Right-wing mega-donor Sheldon Adelson has just bought the biggest newspaper in Nevada, the Las Vegas Review-Journal — just in time for Nevada’s becoming a key battleground for the presidency and for the important Senate seat being vacated by Harry Reid. It’s not quite like Rupert Murdoch’s ownership of Fox News and the Wall Street Journal, but Adelson’s purchase marks another step toward oligarchic control of America – and the relative decline of corporate power.
Future historians will note that the era of corporate power extended for about 40 years, from 1980 to 2016 or 2020. It began in the 1970s with a backlash against Lyndon Johnson’s Great Society (Medicare, Medicaid, the EPA and OSHA). In 1971, future Supreme Court justice Lewis Powell warned corporate leaders that the “American economic system is under broad attack,” and urging them to mobilize. “Business must learn the lesson . . . that political power is necessary; that such power must be assiduously cultivated; and that when necessary, it must be used aggressively and with determination—without embarrassment and without the reluctance which has been so characteristic of American business.” He went on: “Strength lies in organization, in careful long-range planning and implementation, in consistency of action over an indefinite period of years, in the scale of financing available only through joint effort, and in the political power available only through united action and national organizations.”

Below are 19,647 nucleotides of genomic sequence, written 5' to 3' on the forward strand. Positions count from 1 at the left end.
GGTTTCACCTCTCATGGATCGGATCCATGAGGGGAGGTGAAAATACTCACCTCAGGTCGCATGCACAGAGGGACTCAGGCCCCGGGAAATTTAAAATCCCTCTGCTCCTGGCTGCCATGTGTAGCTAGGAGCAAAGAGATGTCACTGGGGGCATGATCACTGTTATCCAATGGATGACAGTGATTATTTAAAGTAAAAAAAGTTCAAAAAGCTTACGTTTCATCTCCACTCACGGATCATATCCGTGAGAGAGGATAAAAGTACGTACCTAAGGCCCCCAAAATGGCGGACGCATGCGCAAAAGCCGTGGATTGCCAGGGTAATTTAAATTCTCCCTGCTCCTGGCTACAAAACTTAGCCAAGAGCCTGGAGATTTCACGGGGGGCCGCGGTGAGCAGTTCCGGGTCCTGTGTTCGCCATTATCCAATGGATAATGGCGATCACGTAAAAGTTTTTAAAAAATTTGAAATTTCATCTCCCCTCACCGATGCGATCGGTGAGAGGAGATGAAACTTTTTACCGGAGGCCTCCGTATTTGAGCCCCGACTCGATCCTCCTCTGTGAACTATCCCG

Soon thereafter, corporations descended on Washington. In 1971, only 175 firms had Washington lobbyists; by 1982, almost 2,500 did. Between 1974 and 1980 the U.S. Chamber of Commerce doubled its membership and tripled its budget. In 1972, the National Association of Manufacturers moved its office from New York to Washington, and the Business Roundtable was formed, whose membership was restricted to top corporate CEOs.
The number of corporate Political Action Committees soared from under 300 in 1976 to over 1,200 in 1980, and their spending on politics grew fivefold. In the early 1970s, businesses spent less on congressional races than did labor unions; by the mid-1970s, the two were at rough parity; by 1980, corporations accounted for three-quarters of PAC spending while unions accounted for less than a quarter. Then came Ronald Reagan’s presidency, corporate control of the Republican Party, and a Republican-dominated Supreme Court and its “Citizens United” decision.
But in the early 21st century, a billionaire class emerged that didn’t want or need to share political power with large corporations. Their agenda was to reduce their taxes, enhance their wealth, and buy up the nation’s major assets. The Koch brothers, Sheldon Adelson, Rupert Murdoch, Donald Trump, and about three dozen other oligarchs began to wrest power away from the Republican business establishment by funding their own candidates, buying their own media outlets, and even running for office themselves.
The rest is history. Or may be.